The competition is open to contestants between grades 9 and 12 as of the 2008-09 school year (no exceptions) and must reside in Montgomery, Miami, Greene, Clark, Warren, Clinton or Preble County.
To receive an application form and entrance procedure requirements, call 436-2603 or e mail a request to email@example.com. Materials must be postmarked no later than February 14.
Human Race scholarship accepting applications
The Human Race Theatre Company has opened the application process for the 2nd Annual Stephen Schwartz Musical Theatre Scholarships, which are designed to support singer/actors in the Dayton area who are training for musical theatre careers. The scholarships - $3,500 for a current college student, $1,500 for a high school student accepted into a college musical theatre program.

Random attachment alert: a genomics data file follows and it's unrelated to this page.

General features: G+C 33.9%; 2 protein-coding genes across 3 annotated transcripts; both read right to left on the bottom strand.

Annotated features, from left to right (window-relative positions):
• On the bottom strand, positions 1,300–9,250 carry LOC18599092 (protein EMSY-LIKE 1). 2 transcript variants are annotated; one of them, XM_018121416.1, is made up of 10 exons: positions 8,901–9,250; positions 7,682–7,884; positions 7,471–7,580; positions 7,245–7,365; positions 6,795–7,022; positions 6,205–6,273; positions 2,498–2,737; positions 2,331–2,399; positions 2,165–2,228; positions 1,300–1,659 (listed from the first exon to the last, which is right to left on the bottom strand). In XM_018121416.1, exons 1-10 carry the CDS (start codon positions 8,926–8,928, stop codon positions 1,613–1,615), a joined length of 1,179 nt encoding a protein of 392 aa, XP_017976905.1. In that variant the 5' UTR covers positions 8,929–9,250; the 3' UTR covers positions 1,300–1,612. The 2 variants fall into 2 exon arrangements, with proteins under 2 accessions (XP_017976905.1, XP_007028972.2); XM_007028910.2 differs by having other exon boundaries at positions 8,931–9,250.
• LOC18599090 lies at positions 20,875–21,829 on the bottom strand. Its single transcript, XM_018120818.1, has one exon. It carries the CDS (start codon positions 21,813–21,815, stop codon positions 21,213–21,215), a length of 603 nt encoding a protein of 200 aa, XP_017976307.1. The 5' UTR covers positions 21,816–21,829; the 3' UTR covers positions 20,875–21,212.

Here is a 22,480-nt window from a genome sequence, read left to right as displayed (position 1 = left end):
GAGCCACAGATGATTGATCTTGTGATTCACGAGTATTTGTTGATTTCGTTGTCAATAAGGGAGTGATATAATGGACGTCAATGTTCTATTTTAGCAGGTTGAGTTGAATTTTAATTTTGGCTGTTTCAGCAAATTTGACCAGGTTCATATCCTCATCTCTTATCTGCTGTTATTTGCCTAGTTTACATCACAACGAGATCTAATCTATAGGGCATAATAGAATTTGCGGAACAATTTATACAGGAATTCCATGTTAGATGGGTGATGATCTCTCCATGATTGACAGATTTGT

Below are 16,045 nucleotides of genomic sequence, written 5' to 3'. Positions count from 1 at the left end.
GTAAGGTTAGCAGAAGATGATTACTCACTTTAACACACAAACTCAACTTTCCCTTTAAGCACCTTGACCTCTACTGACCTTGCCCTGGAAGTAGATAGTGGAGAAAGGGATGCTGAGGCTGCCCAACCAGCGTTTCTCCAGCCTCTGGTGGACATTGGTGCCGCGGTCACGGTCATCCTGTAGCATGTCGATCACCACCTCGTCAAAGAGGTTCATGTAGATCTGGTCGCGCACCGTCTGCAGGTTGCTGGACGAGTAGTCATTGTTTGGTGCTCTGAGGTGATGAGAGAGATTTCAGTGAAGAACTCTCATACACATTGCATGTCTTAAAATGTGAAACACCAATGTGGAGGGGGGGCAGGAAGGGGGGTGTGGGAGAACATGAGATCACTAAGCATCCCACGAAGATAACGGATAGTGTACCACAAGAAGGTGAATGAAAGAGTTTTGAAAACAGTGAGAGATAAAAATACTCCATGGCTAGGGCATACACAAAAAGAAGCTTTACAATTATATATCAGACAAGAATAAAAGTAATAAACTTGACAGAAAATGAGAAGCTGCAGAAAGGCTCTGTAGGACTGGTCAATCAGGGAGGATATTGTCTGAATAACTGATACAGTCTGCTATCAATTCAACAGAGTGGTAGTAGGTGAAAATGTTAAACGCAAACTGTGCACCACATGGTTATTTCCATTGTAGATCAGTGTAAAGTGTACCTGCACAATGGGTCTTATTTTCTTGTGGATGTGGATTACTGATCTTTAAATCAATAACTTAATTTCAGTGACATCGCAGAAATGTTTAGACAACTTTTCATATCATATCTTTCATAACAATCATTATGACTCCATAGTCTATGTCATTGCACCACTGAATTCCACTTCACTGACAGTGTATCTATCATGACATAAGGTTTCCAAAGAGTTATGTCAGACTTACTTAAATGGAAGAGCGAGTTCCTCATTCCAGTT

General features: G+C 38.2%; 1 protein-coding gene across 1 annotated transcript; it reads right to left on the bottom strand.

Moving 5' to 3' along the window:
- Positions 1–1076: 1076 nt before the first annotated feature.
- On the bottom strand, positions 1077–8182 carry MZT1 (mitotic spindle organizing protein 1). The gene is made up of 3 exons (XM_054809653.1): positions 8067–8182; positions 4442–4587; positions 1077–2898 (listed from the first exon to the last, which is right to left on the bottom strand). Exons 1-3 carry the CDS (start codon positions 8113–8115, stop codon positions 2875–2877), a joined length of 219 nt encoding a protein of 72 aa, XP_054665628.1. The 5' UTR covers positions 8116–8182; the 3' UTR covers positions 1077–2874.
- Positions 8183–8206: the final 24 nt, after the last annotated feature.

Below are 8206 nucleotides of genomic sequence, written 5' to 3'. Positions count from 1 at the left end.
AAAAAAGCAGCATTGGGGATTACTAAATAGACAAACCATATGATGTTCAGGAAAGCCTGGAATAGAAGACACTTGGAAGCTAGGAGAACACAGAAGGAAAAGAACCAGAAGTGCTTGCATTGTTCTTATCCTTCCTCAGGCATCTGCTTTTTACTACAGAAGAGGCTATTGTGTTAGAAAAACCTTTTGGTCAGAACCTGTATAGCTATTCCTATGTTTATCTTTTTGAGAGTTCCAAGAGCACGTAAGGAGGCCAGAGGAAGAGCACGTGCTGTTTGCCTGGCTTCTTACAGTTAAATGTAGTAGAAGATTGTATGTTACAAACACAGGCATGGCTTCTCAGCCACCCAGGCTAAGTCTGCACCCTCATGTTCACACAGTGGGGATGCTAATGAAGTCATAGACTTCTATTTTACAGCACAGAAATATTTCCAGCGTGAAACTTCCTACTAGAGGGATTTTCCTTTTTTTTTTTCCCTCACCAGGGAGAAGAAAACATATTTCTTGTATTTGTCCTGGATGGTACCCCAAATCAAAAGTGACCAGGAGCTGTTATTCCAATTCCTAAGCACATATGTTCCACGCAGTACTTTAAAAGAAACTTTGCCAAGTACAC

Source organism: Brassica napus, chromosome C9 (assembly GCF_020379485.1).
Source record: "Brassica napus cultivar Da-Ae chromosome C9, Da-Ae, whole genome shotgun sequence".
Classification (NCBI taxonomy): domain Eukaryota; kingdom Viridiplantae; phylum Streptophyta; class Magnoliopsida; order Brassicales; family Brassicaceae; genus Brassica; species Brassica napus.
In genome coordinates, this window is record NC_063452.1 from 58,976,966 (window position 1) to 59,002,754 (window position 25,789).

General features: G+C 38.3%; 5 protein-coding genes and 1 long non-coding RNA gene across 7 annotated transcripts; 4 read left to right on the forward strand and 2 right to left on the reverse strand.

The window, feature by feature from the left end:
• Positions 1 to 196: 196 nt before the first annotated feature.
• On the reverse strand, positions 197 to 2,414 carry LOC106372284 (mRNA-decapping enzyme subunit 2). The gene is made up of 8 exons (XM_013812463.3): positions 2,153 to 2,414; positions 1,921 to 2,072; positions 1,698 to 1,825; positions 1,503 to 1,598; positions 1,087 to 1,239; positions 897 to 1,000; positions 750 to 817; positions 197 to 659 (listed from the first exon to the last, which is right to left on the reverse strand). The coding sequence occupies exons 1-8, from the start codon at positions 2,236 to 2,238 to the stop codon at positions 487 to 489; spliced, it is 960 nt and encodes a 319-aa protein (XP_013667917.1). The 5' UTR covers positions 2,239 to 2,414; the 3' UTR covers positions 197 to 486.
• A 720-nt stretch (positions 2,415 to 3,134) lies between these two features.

Students with permanent addresses in Montgomery, Preble, Darke, Miami, Clark, Greene, Warren or Butler counties or who are currently enrolled at a college in one of those counties are eligible to apply. Complete application information can be found at www.humanracetheatre.org/schwartz.shtml The application deadline is Nov. 24, 2008.
Preliminary auditions will be held in December, with the final audition before a live audience next April.
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November 25, 2008
Volume 17, No. 48